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Belters and bohemians: Opera Locos @Sadlers_wells

At the start of the Opera Locos performance, the announcement says that they really are singing. You could be forgiven for wondering that, given the amplification turns up the backing track and the voices so loud that you can't always tell what's real. But this is a mostly harmless and slightly eccentric blend of opera classics fused with the occasional pop classic. However, recognising the pop tunes would help if you were over a certain age. The most recent of them dates back twenty years. It's currently playing at the Peacock Theatre .  Five performers play out a variety of archetype opera characters. There's the worn-out tenor (Jesús Álvarez), the macho baritone (Enrique Sánchez-Ramos), the eccentric counter-tenor (Michaël Kone), the dreamy soprano (María Rey-Joly) and the wild mezzo-soprano (Mayca Teba). Since my singing days, I haven't recognised these types of performers. However, once, I recall a conductor saying he wanted no mezzo-sopranos singing with the s

Pulling all the stops out: Gypsy

Gypsy has been running since April, and four months in Imelda Staunton’s performance as the mother of all stage mothers is still fascinating, exciting and exhausting to watch. It's amazing showcase in stamina, guts and determination, and that's just working with the material.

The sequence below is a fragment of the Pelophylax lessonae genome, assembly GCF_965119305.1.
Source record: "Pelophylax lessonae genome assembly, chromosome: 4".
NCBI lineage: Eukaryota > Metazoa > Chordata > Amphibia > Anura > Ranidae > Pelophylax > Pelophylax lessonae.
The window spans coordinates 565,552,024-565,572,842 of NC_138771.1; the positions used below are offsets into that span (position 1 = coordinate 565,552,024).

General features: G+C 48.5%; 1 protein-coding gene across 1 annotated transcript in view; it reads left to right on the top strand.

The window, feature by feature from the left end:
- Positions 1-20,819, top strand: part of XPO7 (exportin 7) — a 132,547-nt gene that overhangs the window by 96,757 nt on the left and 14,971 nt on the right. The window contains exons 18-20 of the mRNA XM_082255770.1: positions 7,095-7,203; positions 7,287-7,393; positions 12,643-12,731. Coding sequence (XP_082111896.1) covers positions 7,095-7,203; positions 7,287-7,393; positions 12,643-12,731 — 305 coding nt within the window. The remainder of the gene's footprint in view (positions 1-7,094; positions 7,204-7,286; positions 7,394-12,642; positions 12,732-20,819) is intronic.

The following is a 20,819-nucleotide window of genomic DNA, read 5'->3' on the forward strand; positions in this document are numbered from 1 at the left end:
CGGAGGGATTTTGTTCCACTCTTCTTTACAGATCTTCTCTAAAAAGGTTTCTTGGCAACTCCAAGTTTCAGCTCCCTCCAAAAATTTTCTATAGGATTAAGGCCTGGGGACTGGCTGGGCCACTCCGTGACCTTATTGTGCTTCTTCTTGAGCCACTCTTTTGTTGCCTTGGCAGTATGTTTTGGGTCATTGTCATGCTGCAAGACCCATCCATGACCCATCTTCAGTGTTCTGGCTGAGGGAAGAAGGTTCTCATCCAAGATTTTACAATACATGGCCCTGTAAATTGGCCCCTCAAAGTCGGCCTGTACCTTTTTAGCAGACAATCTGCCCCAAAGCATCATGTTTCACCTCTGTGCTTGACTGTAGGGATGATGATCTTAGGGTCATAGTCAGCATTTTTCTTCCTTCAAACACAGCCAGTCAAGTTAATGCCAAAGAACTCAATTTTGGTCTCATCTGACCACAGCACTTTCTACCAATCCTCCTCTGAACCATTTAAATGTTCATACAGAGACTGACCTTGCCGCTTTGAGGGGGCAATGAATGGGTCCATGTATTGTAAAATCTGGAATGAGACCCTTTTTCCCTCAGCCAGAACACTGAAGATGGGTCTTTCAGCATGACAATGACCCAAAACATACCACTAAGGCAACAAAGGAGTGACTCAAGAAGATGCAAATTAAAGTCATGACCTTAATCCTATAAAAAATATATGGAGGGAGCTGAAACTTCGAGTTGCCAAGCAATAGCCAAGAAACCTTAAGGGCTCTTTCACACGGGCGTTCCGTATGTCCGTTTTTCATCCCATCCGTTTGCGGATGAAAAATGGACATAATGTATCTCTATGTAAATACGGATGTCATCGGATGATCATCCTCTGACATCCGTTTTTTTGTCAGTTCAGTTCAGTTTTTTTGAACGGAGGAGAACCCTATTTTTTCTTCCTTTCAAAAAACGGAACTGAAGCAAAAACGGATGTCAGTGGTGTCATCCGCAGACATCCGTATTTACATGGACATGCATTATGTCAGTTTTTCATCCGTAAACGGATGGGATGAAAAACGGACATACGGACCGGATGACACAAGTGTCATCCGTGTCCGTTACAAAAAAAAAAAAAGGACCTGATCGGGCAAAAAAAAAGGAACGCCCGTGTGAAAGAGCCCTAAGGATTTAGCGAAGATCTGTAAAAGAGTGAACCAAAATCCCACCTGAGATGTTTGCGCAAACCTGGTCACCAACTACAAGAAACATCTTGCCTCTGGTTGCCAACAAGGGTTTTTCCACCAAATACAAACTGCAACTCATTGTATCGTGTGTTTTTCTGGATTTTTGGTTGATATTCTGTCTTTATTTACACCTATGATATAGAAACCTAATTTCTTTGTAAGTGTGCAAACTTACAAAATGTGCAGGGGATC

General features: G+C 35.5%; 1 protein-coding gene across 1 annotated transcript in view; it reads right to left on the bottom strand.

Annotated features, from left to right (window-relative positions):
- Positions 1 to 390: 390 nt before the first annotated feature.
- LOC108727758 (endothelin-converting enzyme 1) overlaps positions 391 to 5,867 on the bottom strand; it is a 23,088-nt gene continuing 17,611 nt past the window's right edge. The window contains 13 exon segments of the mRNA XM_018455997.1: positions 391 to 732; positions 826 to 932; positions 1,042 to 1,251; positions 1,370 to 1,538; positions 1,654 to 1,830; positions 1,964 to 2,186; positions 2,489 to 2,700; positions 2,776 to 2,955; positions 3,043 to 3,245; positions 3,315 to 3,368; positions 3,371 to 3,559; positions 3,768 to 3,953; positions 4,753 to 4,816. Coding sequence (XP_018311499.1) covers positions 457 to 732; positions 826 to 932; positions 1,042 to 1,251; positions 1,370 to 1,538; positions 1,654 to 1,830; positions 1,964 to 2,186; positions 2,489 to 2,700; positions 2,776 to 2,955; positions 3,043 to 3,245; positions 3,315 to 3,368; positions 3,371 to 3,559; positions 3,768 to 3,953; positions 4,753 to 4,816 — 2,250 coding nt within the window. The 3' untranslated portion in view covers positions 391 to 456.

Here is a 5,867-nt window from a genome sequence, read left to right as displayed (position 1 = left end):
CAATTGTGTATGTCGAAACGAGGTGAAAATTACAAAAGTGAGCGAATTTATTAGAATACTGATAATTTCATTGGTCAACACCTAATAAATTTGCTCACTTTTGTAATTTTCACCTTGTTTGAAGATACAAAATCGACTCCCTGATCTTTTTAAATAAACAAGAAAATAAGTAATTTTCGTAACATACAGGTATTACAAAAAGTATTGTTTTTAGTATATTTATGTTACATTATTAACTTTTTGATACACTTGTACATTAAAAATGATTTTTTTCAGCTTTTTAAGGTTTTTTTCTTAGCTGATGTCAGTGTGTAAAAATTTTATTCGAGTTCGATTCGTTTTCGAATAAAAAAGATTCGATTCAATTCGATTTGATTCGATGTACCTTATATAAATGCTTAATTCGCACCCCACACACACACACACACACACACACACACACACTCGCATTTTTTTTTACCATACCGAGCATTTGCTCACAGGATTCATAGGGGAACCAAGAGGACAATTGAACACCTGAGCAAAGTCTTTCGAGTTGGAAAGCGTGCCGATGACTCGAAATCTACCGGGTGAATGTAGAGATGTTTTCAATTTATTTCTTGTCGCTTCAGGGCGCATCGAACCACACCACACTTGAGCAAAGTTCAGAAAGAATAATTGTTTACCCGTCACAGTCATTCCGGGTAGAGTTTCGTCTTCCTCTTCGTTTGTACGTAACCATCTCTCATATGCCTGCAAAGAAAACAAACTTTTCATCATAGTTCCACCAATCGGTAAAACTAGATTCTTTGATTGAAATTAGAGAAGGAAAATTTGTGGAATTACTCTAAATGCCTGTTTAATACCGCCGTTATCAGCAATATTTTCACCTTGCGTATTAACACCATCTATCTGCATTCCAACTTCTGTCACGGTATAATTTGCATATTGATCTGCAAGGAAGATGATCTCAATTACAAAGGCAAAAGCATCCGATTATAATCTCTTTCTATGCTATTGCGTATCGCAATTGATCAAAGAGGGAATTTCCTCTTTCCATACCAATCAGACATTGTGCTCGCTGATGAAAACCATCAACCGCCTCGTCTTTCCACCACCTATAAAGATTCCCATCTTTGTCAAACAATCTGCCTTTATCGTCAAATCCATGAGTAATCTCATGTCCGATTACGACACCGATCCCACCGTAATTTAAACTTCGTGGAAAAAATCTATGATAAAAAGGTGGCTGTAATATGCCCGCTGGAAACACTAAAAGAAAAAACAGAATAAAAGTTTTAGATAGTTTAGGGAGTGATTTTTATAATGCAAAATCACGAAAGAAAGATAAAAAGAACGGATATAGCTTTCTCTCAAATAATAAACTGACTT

Staunton previously managed to give new meaning and depth to the role of Mrs Lovett in Sweeney Todd. Here she gives a dramatic sense of determination and vulnerability to the role.

And what lingers after the show is her exquisite vocals that give a velvety depth to the character. While there is an album from the show, after hearing her sing in this show I really want to hear her  sing jazz standards. Afterall she knows how to writhe every possible meaning out of a lyric.

But star power (and future album wish lists) aside, this show has a gritty feel that at times feels a bit too joyless. You are left without a doubt that this show is really about the race to the bottom, which is not necessarily a good thing with a night out at the theatre.

To be fair it is a challenging musical. There is no real romance, the only love here is the love of being on stage. And it ends (and this is a possible spoiler for anyone unfamiliar with the show) with the daughter agreeing to look after her mother. That's not a musical fable that's real life.

But you can’t help but get the feeling that the production missed the chance to explain the time, place and magic of Vaudeville better. Instead there are a series of rolling titles on the side and a series of static sets wheeled on and off.

Louise Gold, Julie Legrand and Anita Louise Combe provide welcome  comic relief as the jaded and faded strippers working what little talent and dignity they have left. But it is awfully late in the show.

Gypsy runs at the Savoy Theatre until 28 November.


Photo credit: Production photo by Johan Persson

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